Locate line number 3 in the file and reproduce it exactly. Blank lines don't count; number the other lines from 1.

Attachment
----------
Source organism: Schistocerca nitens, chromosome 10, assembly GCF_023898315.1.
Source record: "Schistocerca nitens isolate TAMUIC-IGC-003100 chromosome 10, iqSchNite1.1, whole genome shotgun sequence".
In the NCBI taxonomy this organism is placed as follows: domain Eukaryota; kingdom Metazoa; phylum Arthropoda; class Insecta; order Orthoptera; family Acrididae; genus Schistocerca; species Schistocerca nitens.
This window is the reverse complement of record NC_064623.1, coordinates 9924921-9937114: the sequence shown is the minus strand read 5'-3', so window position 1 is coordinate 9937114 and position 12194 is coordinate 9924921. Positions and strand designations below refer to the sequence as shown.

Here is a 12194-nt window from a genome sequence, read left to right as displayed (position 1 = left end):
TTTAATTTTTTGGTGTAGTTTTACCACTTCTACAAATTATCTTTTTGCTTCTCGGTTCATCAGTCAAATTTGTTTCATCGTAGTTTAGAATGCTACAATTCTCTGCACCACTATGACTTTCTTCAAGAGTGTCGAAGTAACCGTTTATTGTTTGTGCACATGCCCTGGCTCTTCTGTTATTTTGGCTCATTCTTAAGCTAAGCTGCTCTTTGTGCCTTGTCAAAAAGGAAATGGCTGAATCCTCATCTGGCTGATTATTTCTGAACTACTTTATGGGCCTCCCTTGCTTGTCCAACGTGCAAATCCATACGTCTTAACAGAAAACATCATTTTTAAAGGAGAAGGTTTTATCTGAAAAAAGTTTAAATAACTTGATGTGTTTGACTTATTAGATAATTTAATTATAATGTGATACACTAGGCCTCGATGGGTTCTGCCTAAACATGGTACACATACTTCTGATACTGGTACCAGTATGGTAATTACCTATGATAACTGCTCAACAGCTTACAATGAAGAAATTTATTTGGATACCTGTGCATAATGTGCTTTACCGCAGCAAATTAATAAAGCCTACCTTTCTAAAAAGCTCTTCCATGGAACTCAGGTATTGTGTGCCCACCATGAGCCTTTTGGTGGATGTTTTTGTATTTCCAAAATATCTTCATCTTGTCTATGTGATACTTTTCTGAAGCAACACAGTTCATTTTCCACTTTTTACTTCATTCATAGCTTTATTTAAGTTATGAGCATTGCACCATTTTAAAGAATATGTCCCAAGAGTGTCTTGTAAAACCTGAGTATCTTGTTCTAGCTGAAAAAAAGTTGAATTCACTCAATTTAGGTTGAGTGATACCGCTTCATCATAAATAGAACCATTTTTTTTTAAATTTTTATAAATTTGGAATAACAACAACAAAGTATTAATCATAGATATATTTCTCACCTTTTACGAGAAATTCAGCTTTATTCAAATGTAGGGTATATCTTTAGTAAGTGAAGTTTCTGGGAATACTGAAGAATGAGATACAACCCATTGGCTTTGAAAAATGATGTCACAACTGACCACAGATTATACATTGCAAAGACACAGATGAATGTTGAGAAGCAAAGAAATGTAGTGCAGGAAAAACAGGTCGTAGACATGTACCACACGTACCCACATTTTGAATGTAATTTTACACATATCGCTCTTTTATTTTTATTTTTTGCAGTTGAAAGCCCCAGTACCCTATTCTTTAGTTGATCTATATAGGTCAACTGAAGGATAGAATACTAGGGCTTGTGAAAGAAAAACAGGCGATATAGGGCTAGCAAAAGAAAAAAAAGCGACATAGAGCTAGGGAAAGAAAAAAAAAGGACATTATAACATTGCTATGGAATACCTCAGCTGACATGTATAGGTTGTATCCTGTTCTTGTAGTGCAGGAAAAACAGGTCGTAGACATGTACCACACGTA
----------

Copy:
In the NCBI taxonomy this organism is placed as follows: domain Eukaryota; kingdom Metazoa; phylum Arthropoda; class Insecta; order Orthoptera; family Acrididae; genus Schistocerca; species Schistocerca nitens.